OKLAHOMA CITY—While the debate continues over whether the US will approve a proposed oil conduit from Canada to the Gulf Coast, the segment from Cushing, Okla., to the Texas Gulf Coast is halfway toward completion and could be transporting oil by the end of the year.
President Barack Obama travelled to Oklahoma nearly a year ago to tout construction of TransCanada’s Keystone XL pipeline from the Cushing oil hub to Houston-area refineries. A decision on whether to allow the longer pipeline awaits the results of a US State Department review that is necessary because the oil would be carried across an international border.
Nearly 4,000 workers in Oklahoma and Texas are aligning and welding a 485-mile section, TransCanada spokesman David Dodson told The Associated Press.
“We’re right at peak right now,” he said. “We hope to have it in operation by the end of this year.”
Because the Gulf Coast segment doesn’t cross an international border, its approval process was much simpler and work began last August, Dodson said. When completed, the segment will carry 700,000 gallons of oil each day from the existing pipeline network centred around Cushing to the southern refineries.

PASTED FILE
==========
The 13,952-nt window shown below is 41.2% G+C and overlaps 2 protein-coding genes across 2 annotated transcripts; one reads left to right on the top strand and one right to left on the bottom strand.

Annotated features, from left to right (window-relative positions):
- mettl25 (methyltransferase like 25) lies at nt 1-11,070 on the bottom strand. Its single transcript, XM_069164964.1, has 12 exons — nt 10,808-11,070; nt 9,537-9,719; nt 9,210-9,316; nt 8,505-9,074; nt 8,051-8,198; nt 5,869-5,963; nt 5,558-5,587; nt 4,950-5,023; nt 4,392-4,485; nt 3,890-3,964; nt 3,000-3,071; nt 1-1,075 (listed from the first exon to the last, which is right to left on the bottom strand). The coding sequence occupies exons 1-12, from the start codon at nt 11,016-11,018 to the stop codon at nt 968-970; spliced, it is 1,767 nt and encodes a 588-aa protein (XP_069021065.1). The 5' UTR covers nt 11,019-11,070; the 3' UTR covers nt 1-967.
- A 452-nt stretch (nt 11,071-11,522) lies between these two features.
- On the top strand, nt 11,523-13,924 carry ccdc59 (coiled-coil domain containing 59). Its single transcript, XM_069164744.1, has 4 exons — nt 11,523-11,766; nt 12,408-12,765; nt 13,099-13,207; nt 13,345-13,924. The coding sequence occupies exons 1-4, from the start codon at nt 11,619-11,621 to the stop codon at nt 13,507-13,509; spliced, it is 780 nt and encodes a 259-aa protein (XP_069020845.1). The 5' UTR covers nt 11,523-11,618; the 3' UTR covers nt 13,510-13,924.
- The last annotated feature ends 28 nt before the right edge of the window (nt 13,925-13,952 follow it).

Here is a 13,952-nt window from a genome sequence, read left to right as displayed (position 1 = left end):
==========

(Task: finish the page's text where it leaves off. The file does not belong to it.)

Now about 850 labourers are at work in Oklahoma, with roughly 3,000 more in Texas. Most are temporary contracts. Dodson said he didn’t know when those numbers would start winding down.
Work started in Oklahoma about two months ago. Dodson, from TransCanada, said protests against it—formerly limited to Texas—have come with it. At least two so-called “direct actions” involved people locking themselves to construction equipment to prevent its use, leading to 10 arrests in central Oklahoma.
Protests will continue, Morris said, and his group will keep trying to unify opposition even if the Keystone XL pipeline is finished from Canada to Texas.
In the meantime, Hendrix said, pipeline workers with his union will keep an eye on Washington.
“If the permit gets approved, we’ll start construction on the northern end of it immediately,” he said.